NHS Change Day - A Mother's Pledge from Larchmont Films on Vimeo.
Please watch this video.
This week I am delighted to feature warrior mum, Lesley Chan, from Manchester. Lesley was a dental nurse but after the traumatic events of her baby's birth she decided to train as a midwife. During her university course, Lesley spent many hours revising for exams beside her daughter, Amélie's, hospital bed.
Today, Lesley is there when the babies are born and understands the array of emotions a mother feels after giving birth to an infant that is desperately clinging on to life. She's an angel on the wards and a fantastic mother to four lovely girls. Lesley says she couldn't have achieved any of this if it wasn't for the love and support of her 'hands-on' husband Darren.
Here is Lesley's story.
|The Midwives BBC 2, St Marys Manchester my lovely colleagues and I. (That's me with the file.)|
|We were married on the island of Jamaica in 1991|
Gabrielle, is 19 and following Mum's footsteps into nursing. She is a student Paediatric nurse at Edge Hill University
Fleur is 10 and is adorable. She has been raised in hospital. When Amélie was born Fleur was just 14 months old and the two are inseparable. She is a full time young carer in her own right. She tube feeds Amélie and suctions her nose, helps with all her cares and is such a caring girl as a result.
The birth of our fourth child would be our last child. I was 37 and Darren was 41. Although we were excited, I was also feeling exhausted towards the end of pregnancy. There had been a number of reduced baby movements that I had never experienced with our three other children and excessive amniotic fluid (polyhydramnios). Following a diabetes test result of 7.9mmol (borderline in 2004) I was scanned and reassured by the obstetric team that my baby was ‘fine’ and labelled ‘gestational diabetic’…I have since become wary of the word ‘fine’ !!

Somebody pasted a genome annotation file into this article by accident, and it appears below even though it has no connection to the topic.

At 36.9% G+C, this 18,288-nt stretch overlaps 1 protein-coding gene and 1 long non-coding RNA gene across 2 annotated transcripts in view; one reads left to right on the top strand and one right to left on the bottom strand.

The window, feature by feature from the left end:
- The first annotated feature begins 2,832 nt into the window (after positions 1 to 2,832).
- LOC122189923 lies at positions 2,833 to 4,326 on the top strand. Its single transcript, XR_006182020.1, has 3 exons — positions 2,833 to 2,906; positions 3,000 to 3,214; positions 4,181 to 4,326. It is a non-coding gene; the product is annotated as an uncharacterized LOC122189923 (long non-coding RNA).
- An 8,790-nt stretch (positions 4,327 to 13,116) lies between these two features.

Amélie was fed and deteriorated rapidly from this feed as it came back out of her right nostril. Darren immediately alerted the midwife and asked if it was normal. It became quickly evident that this feed had deteriorated Amélie into respiratory distress and she rushed to the local special care unit. I was reassured all was ‘fine’ there’s that word again!! I was also reassured this is normal for a baby born by caesarean section and informed promptly Amélie had ‘wet lung’ and things would improve with antibiotics (correct term; transient tachypnoea of the newborn).
And so the long NICU journey had begun, as we welcomed the expert advice from Dr Lydia Bowden our new Consultant Neonatologist, the most wonderful medical doctor we have trusted for 8 years now. Unfortunately, there are always negatives ‘she will be in a vegetative state’ one senior doctor told us and asked if we would like to consider withdrawing ventilation.
How did you finally get a diagnosis?
What's it like being a midwife and how many babies do you think you've helped bring into this world?
Being a midwife is incredibly challenging, especially with so many small units closing, increased birth rates and a national shortage of midwives.
People's expectations are much higher than years ago, even so, I feel we have an NHS to be proud of.... although its wearing me out with long shifts!! There are some very special families I meet and never forget; amazing outcomes and some in grief, I feel I have a lot to offer the outcomes that are sad, maybe that’s my experience of Amélie's birth, not having any special happy memories. Mostly I prefer not to remember the early years. I've delivered lots of babies as I work on the birth centre but I've no idea how many, possibly a couple of hundred by now.